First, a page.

5 First Time Marathon Tips From Olympic Runner Brett Robinson
— Updated on 8 December 2021

5 First Time Marathon Tips From Olympic Runner Brett Robinson

— Updated on 8 December 2021
Nick Kenyon
Nick Kenyon

If you’re reading this, you’ve probably signed up for a marathon and you might be feeling a little nervous about it. If you’ve never run a marathon distance before, just remember a few nerves are a good thing because it means you’re taking it seriously. Fortunately, there are a few marathon tips and tricks you can learn before you get to the start line, which will make your race day as enjoyable as running a marathon can possibly be.

A couple of years ago, I agreed to run my first marathon without fully understanding the challenge that I’d signed up for. I had been an enthusiastic triathlete and cyclist during my university days, had run a couple of half marathons before, which led me to naively think, “Lots of people run marathons all the time… how hard can it be?” About 25 kilometres into my first marathon, I began to understand exactly how hard things could get and why you should never underestimate the famous distance.

My first attempt at a marathon was a bit of a disaster, but it did give me an intimate understanding of how important it is to get the basics right. While a marathon is always going to be a challenge, it shouldn’t be so bad you never want to run a second marathon. As a result, ensuring you know what to expect and having good training plans are both key elements to getting to the finish line with a smile on your face.

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To get an even better understanding of what the fundamental elements of marathon running are, I spoke with Australian Olympic marathon runner Brett Robinson about what his first-time marathon training tips are. Brett was originally one of Australias finest 5,000m runners, representing the country at the Athletics World Championships in 2013 and has a personal best time of 13 minutes and 18 seconds. He represented Australia at the 2016 Rio Olympic Games in the 5,000m, eventually finishing in 14th place.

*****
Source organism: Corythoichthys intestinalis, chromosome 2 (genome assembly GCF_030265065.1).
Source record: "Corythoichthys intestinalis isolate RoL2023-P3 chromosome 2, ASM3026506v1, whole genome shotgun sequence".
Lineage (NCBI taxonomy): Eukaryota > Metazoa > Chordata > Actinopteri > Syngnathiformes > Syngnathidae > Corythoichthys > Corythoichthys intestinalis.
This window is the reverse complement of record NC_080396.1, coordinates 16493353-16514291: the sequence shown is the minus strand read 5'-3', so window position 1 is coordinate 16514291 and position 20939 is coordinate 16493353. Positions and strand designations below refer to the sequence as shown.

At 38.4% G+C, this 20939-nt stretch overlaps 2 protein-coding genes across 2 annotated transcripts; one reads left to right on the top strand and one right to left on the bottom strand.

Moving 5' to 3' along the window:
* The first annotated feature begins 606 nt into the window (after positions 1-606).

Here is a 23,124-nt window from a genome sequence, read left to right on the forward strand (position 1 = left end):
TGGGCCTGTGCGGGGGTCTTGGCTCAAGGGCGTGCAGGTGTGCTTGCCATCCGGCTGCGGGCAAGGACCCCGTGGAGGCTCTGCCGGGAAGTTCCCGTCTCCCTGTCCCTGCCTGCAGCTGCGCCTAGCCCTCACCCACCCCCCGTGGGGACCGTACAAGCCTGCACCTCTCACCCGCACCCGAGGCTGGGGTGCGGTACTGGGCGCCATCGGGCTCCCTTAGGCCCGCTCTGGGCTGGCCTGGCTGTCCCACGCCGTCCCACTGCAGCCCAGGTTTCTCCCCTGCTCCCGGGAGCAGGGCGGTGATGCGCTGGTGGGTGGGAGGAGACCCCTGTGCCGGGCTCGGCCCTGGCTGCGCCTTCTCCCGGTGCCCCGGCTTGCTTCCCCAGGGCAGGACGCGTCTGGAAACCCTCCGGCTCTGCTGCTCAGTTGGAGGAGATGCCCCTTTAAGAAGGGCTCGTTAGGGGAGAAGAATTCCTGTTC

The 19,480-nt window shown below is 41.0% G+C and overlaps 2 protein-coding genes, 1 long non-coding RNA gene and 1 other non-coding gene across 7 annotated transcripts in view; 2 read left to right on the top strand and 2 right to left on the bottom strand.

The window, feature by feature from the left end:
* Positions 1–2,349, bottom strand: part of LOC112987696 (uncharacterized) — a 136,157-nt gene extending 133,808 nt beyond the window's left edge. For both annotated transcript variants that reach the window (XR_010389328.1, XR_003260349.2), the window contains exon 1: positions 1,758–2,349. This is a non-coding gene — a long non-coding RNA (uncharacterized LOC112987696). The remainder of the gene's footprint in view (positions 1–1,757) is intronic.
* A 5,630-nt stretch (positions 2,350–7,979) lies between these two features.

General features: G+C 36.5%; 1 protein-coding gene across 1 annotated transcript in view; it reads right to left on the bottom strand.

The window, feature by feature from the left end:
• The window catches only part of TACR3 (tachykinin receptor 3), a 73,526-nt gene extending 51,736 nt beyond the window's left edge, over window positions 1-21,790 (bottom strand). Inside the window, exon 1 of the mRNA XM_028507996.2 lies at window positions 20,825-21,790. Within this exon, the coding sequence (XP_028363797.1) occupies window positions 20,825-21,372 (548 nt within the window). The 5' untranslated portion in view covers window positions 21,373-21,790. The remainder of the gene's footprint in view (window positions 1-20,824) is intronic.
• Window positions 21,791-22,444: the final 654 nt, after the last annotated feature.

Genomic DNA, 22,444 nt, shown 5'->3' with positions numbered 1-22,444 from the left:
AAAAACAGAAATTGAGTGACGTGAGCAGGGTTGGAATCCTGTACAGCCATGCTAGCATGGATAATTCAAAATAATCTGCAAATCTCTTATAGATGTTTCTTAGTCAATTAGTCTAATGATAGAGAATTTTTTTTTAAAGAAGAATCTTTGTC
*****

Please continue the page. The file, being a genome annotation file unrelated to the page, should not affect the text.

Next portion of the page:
Since the Rio Olympic Games, Brett has turned his focus to the longer distance running events, throwing himself into both half and full marathon training. It was last year that he ran his half-marathon personal best, breaking the magical one-hour barrier with an impressive time of 59 minutes and 57 seconds. He also qualified for the Tokyo Olympic Games this year in the marathon, fighting through stomach issues to finish in 66th position.

With his sights firmly set on the 2024 Paris Olympics, Brett’s next target race is the upcoming Melbourne Marathon, his home race. When he isn’t clocking up between 90km and 170km a week during his training runs, Brett is also a coach at Pulse Running, giving him plenty of experience working with first-time marathon runners. So if you’ve signed up for your first marathon (especially if it’s the Melbourne Marathon), you’d struggle to find someone better placed to serve up some rock-solid pointer.


1. The Calm Before The Storm

Boss Hunting: What are your tips for the days before the race and race morning?

Brett Robinson: The days before the marathon should be very light, some easy slow jogging to keep your legs moving, but nothing that will make you tired for race day. In the 48 hours before the race, start upping your carb intake with lots of pasta, rice, and sugary snacks to make sure your body is well fuelled when you get to the starting line.

I tell my athletes to aim for about 10g of carbs per kilo of body weight in the days before. This is a lot of food, but you’ll need it! I know it’s an early start but try and each breakfast around three hours before the start. Even a few slices of toast is better than nothing.  Also, remember to get everything organised as early as possible on race weekend – because you don’t want to be looking for a pair of socks on the morning of the race.